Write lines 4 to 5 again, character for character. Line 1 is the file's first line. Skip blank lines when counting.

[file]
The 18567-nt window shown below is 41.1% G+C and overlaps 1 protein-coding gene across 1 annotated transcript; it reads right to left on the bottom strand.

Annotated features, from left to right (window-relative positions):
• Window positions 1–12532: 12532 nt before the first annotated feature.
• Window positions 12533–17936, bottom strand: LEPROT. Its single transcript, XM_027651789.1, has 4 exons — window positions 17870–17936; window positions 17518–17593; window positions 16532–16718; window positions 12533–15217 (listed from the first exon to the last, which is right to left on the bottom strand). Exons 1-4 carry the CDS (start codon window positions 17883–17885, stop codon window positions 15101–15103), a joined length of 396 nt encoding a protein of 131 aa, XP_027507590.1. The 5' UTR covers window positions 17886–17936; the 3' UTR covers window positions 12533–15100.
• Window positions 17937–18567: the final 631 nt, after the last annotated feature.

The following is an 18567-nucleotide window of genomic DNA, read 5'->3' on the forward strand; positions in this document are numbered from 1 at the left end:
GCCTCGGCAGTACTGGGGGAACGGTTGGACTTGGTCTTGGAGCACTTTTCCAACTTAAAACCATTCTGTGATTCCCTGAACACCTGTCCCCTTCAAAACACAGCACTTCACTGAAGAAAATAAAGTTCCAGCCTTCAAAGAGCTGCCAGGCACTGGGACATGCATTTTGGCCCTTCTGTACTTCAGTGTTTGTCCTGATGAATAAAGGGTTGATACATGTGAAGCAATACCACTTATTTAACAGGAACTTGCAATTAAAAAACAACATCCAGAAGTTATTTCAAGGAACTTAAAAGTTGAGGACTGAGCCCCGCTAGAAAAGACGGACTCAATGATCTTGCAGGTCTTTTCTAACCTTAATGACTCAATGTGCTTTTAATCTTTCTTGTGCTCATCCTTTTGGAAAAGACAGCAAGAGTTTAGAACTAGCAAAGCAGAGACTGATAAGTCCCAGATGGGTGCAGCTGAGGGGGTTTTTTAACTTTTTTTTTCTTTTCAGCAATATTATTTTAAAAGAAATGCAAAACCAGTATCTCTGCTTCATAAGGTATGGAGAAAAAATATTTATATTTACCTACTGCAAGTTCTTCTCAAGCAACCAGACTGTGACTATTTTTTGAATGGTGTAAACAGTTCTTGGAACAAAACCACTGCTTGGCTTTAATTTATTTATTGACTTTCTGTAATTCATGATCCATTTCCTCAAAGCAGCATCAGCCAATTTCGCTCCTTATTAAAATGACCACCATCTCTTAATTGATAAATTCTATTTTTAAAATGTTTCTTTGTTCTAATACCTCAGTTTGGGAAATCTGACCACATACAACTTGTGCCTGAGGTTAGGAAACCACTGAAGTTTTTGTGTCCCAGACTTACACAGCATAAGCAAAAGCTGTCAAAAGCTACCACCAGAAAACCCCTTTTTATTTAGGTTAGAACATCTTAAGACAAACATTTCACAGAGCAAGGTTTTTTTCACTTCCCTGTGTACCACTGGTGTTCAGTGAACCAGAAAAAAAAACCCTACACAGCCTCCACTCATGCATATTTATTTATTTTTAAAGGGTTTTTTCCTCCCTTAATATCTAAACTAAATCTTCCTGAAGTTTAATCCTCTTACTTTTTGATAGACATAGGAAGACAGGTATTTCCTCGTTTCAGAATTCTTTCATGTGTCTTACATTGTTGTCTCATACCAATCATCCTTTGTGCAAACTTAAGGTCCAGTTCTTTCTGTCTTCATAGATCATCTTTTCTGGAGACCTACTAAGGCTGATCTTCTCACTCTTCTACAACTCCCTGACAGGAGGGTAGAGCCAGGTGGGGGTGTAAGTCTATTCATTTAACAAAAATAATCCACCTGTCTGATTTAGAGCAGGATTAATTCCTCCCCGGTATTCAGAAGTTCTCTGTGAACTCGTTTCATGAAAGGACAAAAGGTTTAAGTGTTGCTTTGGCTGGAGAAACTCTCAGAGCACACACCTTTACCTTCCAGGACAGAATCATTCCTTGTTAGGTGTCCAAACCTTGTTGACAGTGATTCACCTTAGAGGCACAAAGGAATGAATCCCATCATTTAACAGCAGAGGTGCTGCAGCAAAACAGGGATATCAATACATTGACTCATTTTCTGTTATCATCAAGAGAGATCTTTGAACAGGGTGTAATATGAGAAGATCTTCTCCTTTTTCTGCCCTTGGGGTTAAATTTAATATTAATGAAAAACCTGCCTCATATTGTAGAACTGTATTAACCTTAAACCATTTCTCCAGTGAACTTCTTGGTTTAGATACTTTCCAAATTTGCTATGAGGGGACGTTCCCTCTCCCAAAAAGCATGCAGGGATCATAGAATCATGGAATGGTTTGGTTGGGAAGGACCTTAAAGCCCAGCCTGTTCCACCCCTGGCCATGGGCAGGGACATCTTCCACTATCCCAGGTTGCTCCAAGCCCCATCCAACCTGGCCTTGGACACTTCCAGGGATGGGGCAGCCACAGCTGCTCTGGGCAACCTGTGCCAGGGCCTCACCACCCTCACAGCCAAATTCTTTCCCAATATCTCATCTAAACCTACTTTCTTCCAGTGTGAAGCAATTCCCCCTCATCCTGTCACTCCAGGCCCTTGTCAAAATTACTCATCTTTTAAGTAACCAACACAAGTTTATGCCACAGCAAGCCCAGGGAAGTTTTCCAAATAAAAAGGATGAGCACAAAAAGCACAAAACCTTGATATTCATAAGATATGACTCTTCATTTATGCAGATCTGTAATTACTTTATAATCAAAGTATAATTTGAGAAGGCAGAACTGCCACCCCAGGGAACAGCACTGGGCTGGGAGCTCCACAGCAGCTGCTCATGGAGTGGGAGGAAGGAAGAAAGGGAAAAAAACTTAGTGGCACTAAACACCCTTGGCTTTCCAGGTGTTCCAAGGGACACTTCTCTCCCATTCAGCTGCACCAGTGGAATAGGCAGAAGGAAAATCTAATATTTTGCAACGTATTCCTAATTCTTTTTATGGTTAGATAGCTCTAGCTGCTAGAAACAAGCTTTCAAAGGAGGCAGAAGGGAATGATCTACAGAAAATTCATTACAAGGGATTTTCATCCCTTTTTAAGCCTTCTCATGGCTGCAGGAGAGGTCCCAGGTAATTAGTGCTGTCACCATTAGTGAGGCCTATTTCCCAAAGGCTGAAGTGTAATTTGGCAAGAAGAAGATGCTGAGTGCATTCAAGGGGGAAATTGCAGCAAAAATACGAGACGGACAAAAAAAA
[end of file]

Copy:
• Window positions 12533–17936, bottom strand: LEPROT. Its single transcript, XM_027651789.1, has 4 exons — window positions 17870–17936; window positions 17518–17593; window positions 16532–16718; window positions 12533–15217 (listed from the first exon to the last, which is right to left on the bottom strand). Exons 1-4 carry the CDS (start codon window positions 17883–17885, stop codon window positions 15101–15103), a joined length of 396 nt encoding a protein of 131 aa, XP_027507590.1. The 5' UTR covers window positions 17886–17936; the 3' UTR covers window positions 12533–15100.
• Window positions 17937–18567: the final 631 nt, after the last annotated feature.